Han Sim Hildebrand, a Korean immigrant who overcame a childhood of hunger to grow a thriving vegetable business in Missouri, is a casualty of Covid-19.

Right up to the evening of Nov. 29, when Han Sim Hildebrand died, her family felt certain she was going to beat Covid-19 and make her way back home.
The 71-year-old Korean immigrant, who had come from an impoverished childhood to grow a thriving vegetable business in Columbia, Missouri, had seemed to be winning her nearly two-month battle with the virus. Having been weaned off a ventilator and put on a less intrusive oxygen flow, Han Sim had seemed in good spirits when her husband, Jim Hildebrand, visited several hours before he received the phone call that his wife had gone into cardiac arrest.
“Within a couple of days (of being off the ventilator), she was awake, waving at us, smiling it was a miracle,” her son, Chris Peters, an active duty naval officer, said. “Even the nurses said, ‘She’s like a Houdini, we can’t believe how fast she’s come back.’
“It seemed like we had been through the darkest part.”
Persevering through the darkest parts of life, after all, had been what Chris’ mom has been doing since an early age. Her family on both sides of the Pacific drew strength from her inspiration.
“Sim was 4 (feet), 11 (inches) and she’s the mouse that could fight the lion,” Jim, who was married to her for 32 years, said. “I mean I’m 6 (feet), 2 (inches) and she always kept me under control.”
Hildebrand and her son Chris Peters during one of his leaves from the Navy.Courtesy Chris Peters
Born Jan. 7, 1949, Han Sim Kim was raised in a fishing village on the island of Dura-Ri off the southern tip of South Korea; the second eldest child in an impoverished family that included two brothers and four sisters.
Years later, she would tell Jim that cooking fires would require scrounging for pine needles for kindling and there often wasn’t much to cook beyond the yams her family grew.
“My mom told me stories about just suffering from hunger when she was very young, not being able to sleep when she was hungry,” Chris said. “She was sick a lot. She’s only 4 (feet), 11 (inches), so she didn’t grow very much.”
At the age of 20, Han Sim married an American military service member, and left her family behind to move to the other side of the world, where she would settle in Missouri. Until then, the two-hour boat ride from her island to the nearest port city, Yoesu, seemed far away.
“It was typical Sim,” Jim said. “She had to brave a lot of things, but she went ahead and braved them.”
“Her English was not good at first,” her son said. “It’s not like there’s a strong Korean community in northwest Missouri. She was probably the only Korean in a pretty wide radius. But she saw this as an opportunity for a better life.”
Han Sim’s first marriage didn’t last, but the couple had a daughter, Sharon Adhikary, and a second marriage produced her son, Chris. But by the time she married Jim, her third husband, she had carved out a life of her own in the American Midwest.
The couple met in a nightclub when she sent him a drink – setting the tone early for a marriage that would have reached its 33rd anniversary May 10.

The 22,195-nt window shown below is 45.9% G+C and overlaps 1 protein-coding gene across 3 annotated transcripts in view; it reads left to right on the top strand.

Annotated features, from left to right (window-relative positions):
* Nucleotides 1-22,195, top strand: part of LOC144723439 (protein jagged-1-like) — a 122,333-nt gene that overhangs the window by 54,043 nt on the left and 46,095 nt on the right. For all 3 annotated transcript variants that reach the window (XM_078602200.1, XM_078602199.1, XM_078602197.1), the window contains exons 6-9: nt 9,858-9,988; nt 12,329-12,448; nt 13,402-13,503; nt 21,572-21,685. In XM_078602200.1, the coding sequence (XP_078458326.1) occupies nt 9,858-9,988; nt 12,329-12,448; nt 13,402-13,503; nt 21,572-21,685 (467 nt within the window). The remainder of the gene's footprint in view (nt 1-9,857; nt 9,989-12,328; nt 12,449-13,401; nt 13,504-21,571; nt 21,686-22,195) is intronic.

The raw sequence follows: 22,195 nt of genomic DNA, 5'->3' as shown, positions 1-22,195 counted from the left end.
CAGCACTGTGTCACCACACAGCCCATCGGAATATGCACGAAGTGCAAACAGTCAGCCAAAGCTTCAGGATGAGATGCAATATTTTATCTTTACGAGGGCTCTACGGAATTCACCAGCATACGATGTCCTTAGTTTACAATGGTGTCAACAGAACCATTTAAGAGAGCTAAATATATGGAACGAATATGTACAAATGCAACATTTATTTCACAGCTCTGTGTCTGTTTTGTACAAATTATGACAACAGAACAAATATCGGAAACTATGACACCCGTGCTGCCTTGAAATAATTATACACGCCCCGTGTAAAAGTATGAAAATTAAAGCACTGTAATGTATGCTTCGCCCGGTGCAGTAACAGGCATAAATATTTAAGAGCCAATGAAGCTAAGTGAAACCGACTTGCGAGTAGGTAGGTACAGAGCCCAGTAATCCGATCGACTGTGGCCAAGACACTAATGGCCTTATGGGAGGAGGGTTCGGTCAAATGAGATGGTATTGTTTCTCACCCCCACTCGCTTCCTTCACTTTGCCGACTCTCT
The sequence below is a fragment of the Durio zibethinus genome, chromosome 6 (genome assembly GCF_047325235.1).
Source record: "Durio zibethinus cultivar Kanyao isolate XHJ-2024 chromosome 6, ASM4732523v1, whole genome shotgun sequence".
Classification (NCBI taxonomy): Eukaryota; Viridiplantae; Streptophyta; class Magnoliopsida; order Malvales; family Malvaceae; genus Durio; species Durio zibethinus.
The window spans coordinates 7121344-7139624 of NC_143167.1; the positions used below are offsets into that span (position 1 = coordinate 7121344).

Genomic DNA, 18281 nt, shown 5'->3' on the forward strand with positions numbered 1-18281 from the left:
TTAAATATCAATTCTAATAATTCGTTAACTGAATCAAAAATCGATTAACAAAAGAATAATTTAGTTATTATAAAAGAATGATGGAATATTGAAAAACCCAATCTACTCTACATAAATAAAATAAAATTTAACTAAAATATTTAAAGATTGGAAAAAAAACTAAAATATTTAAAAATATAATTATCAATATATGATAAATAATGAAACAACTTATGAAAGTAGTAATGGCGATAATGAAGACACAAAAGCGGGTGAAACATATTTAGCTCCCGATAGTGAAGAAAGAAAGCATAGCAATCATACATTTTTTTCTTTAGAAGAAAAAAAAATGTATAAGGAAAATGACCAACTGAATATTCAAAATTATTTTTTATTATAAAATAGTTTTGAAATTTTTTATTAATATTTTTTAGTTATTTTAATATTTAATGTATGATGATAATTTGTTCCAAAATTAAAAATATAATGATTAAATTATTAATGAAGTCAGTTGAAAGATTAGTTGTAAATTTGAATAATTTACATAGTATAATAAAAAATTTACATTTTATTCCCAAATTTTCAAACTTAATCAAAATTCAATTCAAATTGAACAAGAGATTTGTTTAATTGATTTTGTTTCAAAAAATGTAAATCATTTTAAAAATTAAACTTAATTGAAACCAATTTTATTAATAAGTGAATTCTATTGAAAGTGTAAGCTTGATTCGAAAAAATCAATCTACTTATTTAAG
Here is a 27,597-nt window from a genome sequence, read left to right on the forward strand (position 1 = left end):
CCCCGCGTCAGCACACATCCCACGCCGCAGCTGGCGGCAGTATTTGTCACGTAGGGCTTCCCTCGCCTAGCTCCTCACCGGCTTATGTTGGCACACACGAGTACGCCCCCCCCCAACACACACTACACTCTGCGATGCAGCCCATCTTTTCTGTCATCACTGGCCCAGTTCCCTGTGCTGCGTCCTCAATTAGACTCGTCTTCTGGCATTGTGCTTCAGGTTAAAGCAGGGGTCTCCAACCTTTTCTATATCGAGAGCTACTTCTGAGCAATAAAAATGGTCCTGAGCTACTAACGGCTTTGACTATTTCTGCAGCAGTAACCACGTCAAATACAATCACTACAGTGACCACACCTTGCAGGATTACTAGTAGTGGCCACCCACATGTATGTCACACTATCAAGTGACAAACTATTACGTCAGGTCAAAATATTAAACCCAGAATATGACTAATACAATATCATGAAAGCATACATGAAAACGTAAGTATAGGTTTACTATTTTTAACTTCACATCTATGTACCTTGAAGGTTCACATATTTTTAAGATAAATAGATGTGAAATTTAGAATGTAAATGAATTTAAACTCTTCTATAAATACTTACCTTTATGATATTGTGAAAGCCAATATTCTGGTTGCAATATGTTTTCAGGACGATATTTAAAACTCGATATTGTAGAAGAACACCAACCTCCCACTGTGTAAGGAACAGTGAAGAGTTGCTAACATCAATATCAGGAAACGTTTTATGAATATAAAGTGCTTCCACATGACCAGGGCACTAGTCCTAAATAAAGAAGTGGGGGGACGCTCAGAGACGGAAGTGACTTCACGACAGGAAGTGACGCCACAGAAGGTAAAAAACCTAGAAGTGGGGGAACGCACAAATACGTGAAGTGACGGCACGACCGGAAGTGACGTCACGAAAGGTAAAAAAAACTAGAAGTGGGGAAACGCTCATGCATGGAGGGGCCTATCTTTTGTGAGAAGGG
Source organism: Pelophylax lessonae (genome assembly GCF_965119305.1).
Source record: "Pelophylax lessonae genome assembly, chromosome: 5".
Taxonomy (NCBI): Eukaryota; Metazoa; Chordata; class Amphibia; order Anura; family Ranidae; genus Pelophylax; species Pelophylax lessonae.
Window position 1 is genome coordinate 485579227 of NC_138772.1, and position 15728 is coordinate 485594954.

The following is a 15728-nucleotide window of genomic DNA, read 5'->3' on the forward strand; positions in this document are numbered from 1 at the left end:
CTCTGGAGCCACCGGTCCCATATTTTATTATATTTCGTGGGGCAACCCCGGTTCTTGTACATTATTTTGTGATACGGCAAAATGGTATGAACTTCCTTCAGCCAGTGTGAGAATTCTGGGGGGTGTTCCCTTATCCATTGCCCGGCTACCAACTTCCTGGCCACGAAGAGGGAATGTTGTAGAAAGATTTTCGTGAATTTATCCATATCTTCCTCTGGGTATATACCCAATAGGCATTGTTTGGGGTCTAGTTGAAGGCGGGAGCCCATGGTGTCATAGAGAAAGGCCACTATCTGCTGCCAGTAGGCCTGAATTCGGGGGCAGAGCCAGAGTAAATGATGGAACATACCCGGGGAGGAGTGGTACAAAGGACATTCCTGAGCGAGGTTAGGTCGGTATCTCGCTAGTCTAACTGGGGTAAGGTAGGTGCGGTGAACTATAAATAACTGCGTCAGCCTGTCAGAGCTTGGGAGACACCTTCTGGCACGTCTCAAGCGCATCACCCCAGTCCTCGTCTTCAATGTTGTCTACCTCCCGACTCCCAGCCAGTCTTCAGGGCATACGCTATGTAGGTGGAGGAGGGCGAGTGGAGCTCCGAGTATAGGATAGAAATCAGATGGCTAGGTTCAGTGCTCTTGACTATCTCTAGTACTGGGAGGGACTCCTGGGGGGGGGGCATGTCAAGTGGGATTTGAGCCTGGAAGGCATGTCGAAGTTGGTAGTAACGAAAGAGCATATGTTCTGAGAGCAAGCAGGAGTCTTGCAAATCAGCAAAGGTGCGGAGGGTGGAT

While they worked other day jobs Han Sim’s included stints in factories and nursing homes their shared passion became tending their vegetable patch, dubbed “The Garden.”
“Both of us were raised on farms and so we kind of had it in our blood even though she swore she would never farm again,” Jim said.
Han Sam Hildebrand, right, sold vegetables at the winter Columbia farmers market in Missouri including some exotic Chinese cabbage, turnip greens, radishes and hot peppers.Courtesy Chris Peters
By 2010, The Garden took up three quarters of the couple’s two-acre homestead, producing 12 tons of vegetables a summer and enough of an income to become a full-time career.
The Hildebrands became staples at the Columbia Farmers Market, near the University of Missouri, where they stood out for their eclectic wares. They had tomatoes, sure, but also Korean turnips and Chinese cabbage. What they didn’t sell, they donated to a local food bank.
When Han Sim wasn’t kneeling in a field, she could be found doing so in a pew. A devoted attendee of the Columbia Korean Baptist Church, she brought her smile and dishes of Korean food to services and meetings three times a week as a deaconess.
“She’s always smiling, lots of smiles, always joyful,” Sho-Yeong Lee, the wife of the church’s pastor and a close friend, said. “She brought nice good Korean food all the time.
“She made everyone feel so comfortable. Its a big loss for our church.”
Hildebrand with her daughter, Sharon, sightsee in Yosu, South Korea.Courtesy Chris Peters
Han Sim also never lost her connection to her roots, traveling back with her own children to visit her surviving brother and four sisters in Korea every two or three years. She also never lost the memory of that difficult childhood.
Chris said one of his favorite memories was watching his mom do a little dance of joy when she tasted something worthy of being pronounced, “mash-isso, Korean for delicious. Even better than eating, though, was cooking for others, including for her beloved granddaughters, Laura and Hanna.
Nothing much ever slowed her down until the severe back pain that drove her to the emergency room first Oct. 14, and again three days later, and turned out to be a symptom of something worse.
“She was very vivacious, she always made everybody feel loved and she loved everyone,” Jim said of his wife. “She always had a big smile on her face. When she met somebody, she always was nice to them. I’ve never seen her have a cross word with anybody.
“She just loved life.”